The first time I found the courage to attend a yoga class, I shook from the minute I walked in the door until the final minutes in savasana. In the gentlest of poses, my heart rattled against my chest and my breath, unlike the rhythmic sounds of those around me, caught in my lungs and my throat.
Despite the overwhelming anxiety I felt being in that space and trying something new for myself, I felt good, even empowered, when I headed home. I took that first step. My brain fought against it and repeatedly told me lies about how terrible I was and how dumb I looked. But I was able to acknowledge those messages as what they were — and then let them go.
That was why I shook.
Letting go is work.
After a few more yoga sessions, I learned how to shake less. How to walk to my mat without fearing I might pass out. How to let myself breathe.
When I could do those things, I was able, too, to hear wisdom my teacher shared: Every day is different. Every body needs something different, which means it’s important to honor what it is you need right here and right now. Yoga isn’t about how far you could go or how much you can push yourself. It’s not about what your neighbor is doing or what they look like. It’s about finding comfort in the poses and being able to breathe with ease.
With that insight, suddenly everything about my own mental health made sense.
For so long, I believed the answer to feeling better was in pushing to do things that were good for me or that would allow me to ignore my mind. To ignore pain or the feelings of discomfort I found. To ignore the insecurity, the myriad of ways I felt like an impostor in my own life. We’re taught culturally that engaging in activities to forget about our feelings is healing. That it’s being strong.
But mental health is not a light switch you turn on and off. It’s a dial you, and only you, learn how to manage.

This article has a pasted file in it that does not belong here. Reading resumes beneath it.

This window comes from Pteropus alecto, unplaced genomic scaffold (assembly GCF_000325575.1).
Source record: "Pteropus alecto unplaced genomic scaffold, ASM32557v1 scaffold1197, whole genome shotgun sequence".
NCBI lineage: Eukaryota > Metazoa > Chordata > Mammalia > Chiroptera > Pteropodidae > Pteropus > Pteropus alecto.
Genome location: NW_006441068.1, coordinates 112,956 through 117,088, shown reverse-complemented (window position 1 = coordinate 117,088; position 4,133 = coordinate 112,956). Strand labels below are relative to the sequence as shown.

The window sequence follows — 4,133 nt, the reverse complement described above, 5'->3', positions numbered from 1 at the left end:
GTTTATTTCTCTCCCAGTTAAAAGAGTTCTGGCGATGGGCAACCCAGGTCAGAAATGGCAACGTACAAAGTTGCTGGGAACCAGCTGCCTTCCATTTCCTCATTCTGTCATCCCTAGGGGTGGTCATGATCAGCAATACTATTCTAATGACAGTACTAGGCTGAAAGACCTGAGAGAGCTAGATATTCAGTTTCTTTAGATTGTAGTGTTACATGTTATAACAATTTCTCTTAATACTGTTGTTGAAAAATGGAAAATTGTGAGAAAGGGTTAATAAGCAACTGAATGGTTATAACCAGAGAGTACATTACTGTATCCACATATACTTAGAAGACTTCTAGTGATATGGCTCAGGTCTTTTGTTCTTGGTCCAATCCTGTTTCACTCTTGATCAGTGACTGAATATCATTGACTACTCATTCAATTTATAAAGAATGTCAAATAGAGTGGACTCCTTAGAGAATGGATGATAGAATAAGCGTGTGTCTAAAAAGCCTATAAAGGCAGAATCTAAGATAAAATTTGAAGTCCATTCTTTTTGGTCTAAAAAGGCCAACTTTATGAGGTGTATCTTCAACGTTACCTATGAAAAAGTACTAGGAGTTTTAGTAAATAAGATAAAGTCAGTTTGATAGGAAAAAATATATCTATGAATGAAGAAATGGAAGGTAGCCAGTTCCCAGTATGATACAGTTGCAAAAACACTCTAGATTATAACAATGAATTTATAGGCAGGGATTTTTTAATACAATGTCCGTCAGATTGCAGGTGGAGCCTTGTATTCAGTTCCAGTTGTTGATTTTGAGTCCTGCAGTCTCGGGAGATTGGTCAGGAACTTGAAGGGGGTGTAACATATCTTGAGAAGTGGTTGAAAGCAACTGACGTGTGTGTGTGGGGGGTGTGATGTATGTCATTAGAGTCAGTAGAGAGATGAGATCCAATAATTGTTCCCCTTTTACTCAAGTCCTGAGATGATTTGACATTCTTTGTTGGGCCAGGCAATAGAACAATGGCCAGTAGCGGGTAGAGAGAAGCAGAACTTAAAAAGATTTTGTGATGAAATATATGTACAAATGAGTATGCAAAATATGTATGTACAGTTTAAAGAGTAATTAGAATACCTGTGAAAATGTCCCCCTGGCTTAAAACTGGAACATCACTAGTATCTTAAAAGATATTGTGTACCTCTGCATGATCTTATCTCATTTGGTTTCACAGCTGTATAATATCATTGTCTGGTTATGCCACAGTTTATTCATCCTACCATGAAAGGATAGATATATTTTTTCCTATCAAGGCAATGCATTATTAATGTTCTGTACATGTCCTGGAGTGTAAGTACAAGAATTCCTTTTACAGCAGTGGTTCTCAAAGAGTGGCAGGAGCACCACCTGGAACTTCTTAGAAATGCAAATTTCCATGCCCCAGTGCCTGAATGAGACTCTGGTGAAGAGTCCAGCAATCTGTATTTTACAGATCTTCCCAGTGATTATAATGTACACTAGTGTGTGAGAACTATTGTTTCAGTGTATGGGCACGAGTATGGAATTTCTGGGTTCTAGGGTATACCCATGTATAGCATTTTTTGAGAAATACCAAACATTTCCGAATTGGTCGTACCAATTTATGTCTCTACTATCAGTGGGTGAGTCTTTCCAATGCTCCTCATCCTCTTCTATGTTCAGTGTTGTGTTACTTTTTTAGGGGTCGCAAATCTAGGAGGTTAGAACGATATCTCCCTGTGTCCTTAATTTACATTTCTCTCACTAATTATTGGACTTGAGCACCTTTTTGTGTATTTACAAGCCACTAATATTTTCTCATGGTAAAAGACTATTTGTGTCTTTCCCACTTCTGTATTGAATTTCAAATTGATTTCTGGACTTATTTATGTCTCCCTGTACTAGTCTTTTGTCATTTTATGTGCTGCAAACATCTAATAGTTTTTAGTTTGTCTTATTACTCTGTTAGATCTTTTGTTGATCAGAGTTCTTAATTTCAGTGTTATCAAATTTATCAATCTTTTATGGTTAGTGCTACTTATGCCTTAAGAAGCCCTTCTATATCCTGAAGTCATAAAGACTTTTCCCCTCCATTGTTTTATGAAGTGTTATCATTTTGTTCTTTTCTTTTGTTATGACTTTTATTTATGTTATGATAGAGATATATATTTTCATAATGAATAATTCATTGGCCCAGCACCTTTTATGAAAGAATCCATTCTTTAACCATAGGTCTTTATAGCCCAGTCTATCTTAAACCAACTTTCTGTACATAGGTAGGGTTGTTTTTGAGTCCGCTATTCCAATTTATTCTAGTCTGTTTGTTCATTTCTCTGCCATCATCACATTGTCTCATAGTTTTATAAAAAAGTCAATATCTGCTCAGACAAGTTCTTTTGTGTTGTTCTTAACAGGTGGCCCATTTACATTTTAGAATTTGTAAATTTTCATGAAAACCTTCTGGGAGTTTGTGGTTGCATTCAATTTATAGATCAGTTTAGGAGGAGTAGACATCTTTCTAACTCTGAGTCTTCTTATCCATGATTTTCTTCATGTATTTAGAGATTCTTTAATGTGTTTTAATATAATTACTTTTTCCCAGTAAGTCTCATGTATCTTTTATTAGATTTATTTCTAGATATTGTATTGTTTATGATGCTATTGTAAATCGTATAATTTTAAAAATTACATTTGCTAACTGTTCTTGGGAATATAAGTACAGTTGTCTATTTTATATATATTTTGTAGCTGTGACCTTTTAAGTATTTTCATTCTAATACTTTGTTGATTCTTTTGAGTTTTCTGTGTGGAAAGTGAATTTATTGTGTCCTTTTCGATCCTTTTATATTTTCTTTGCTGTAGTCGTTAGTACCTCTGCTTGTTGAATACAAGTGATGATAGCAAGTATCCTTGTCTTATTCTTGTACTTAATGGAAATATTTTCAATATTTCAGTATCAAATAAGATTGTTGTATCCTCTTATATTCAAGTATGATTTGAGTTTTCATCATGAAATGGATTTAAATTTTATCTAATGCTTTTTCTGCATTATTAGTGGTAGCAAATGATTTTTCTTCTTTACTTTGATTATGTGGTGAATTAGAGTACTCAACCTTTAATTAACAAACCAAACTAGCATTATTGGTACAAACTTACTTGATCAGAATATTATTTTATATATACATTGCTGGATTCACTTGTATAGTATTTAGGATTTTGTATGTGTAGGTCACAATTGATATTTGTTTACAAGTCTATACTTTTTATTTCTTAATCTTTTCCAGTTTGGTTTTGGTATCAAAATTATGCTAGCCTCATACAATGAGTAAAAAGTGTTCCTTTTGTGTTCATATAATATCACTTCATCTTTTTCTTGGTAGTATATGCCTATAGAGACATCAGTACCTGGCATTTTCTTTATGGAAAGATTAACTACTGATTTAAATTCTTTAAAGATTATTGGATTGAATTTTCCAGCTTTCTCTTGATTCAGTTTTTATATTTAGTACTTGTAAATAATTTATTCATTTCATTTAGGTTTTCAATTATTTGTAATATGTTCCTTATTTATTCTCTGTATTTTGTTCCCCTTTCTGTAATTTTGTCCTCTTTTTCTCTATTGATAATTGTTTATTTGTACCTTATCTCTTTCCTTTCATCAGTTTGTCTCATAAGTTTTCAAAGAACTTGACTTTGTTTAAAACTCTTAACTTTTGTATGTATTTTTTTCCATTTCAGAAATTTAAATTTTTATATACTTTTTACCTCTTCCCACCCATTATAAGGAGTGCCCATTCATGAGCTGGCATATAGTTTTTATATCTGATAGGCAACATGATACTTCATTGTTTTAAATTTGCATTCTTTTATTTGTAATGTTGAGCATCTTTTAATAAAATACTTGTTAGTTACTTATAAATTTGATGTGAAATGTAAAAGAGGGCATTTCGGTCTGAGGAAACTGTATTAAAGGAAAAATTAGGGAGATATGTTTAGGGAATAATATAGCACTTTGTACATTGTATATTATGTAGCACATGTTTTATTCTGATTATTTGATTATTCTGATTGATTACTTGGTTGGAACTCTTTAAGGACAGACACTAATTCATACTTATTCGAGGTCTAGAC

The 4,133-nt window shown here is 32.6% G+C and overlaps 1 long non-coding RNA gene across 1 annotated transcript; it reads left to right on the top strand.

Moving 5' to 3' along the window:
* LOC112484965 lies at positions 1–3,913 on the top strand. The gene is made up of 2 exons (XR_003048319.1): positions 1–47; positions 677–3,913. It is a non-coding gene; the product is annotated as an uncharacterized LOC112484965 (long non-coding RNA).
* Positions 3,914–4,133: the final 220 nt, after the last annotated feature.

Yoga, despite some of the popular media manifestations, is not about rigidity. It’s not about grace or making pretty shapes. It’s about being flexible, about finding balance between strength and ease, about honoring your own body, mind, and breath. Yoga is the practice of being noncompetitive: you don’t try to do what the person next to you is doing because you are not that person and you don’t necessarily need what it is they need.
More, you can’t compete with yourself. You’ll always be as strong as you were the week before, but your body might be asking you to not push to that limit this week. It may want you to turn your attention to breathing.
That, sometimes, is the hardest work.
Yoga is also about learning to stumble, to fall, and to pick yourself back up again and listen to your body tell you whether today’s the day you try again or the day you acknowledge that what you really need is the time to rest.
No one but you can make those choices. It’s called a practice, not a routine, for good reason.
Just like my regular yoga practice is about finding comfort and honoring my body, every day that I wake up is another day of finding comfort on the dial that is mental health. Some days I run colder. Other days, hotter. But in observing those shifts along the dial, I’m able to serve myself with what I need right where I am. I meet myself and I greet myself where I am. I don’t push too hard when I can’t, and I let myself expand and grow where I can.
I’m learning, day by day, to practice loving myself right where I am.
Our 5th Annual Run For It 5k is happening April 15! Sign up for the local race (Satellite Beach, FL) or as a virtual runner. What will you run for?
I love this blog. If you read any of Bessel Van Der Kolk or Peter Levine’s work on trauma recovery, you will quickly see that the body and breath are incredibly important.
This spoke so much to me and my own experiences with starting yoga classes recently. Thank you for writing this<3
I had kinda like the same experience when I started yoga (HSP-class)
I found so much acceptance for the things what has happened in the past.
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